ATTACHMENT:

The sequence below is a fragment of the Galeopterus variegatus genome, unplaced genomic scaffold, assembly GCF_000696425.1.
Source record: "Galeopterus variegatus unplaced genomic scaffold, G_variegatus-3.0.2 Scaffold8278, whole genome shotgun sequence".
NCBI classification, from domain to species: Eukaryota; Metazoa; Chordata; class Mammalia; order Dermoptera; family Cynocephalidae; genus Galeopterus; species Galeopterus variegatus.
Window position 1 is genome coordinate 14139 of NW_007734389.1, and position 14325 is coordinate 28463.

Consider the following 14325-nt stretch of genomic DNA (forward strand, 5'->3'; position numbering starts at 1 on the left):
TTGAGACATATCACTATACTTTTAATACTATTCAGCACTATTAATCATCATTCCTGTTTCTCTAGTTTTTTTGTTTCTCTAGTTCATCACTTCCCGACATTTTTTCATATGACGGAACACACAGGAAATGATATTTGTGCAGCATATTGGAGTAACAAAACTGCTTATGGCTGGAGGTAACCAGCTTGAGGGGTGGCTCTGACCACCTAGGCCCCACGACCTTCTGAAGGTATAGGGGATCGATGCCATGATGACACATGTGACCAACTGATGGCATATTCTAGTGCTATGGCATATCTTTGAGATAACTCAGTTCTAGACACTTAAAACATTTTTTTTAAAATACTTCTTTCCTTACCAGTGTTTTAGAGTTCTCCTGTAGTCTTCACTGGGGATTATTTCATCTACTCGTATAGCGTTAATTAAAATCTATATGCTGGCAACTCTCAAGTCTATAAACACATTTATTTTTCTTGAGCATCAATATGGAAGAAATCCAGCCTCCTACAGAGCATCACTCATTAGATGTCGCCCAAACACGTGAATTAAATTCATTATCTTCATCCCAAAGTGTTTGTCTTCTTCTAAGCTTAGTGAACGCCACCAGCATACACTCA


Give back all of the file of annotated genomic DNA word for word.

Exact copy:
The sequence below is a fragment of the Galeopterus variegatus genome, unplaced genomic scaffold, assembly GCF_000696425.1.
Source record: "Galeopterus variegatus unplaced genomic scaffold, G_variegatus-3.0.2 Scaffold8278, whole genome shotgun sequence".
NCBI classification, from domain to species: Eukaryota; Metazoa; Chordata; class Mammalia; order Dermoptera; family Cynocephalidae; genus Galeopterus; species Galeopterus variegatus.
Window position 1 is genome coordinate 14139 of NW_007734389.1, and position 14325 is coordinate 28463.

Consider the following 14325-nt stretch of genomic DNA (forward strand, 5'->3'; position numbering starts at 1 on the left):
TTGAGACATATCACTATACTTTTAATACTATTCAGCACTATTAATCATCATTCCTGTTTCTCTAGTTTTTTTGTTTCTCTAGTTCATCACTTCCCGACATTTTTTCATATGACGGAACACACAGGAAATGATATTTGTGCAGCATATTGGAGTAACAAAACTGCTTATGGCTGGAGGTAACCAGCTTGAGGGGTGGCTCTGACCACCTAGGCCCCACGACCTTCTGAAGGTATAGGGGATCGATGCCATGATGACACATGTGACCAACTGATGGCATATTCTAGTGCTATGGCATATCTTTGAGATAACTCAGTTCTAGACACTTAAAACATTTTTTTTAAAATACTTCTTTCCTTACCAGTGTTTTAGAGTTCTCCTGTAGTCTTCACTGGGGATTATTTCATCTACTCGTATAGCGTTAATTAAAATCTATATGCTGGCAACTCTCAAGTCTATAAACACATTTATTTTTCTTGAGCATCAATATGGAAGAAATCCAGCCTCCTACAGAGCATCACTCATTAGATGTCGCCCAAACACGTGAATTAAATTCATTATCTTCATCCCAAAGTGTTTGTCTTCTTCTAAGCTTAGTGAACGCCACCAGCATACACTCA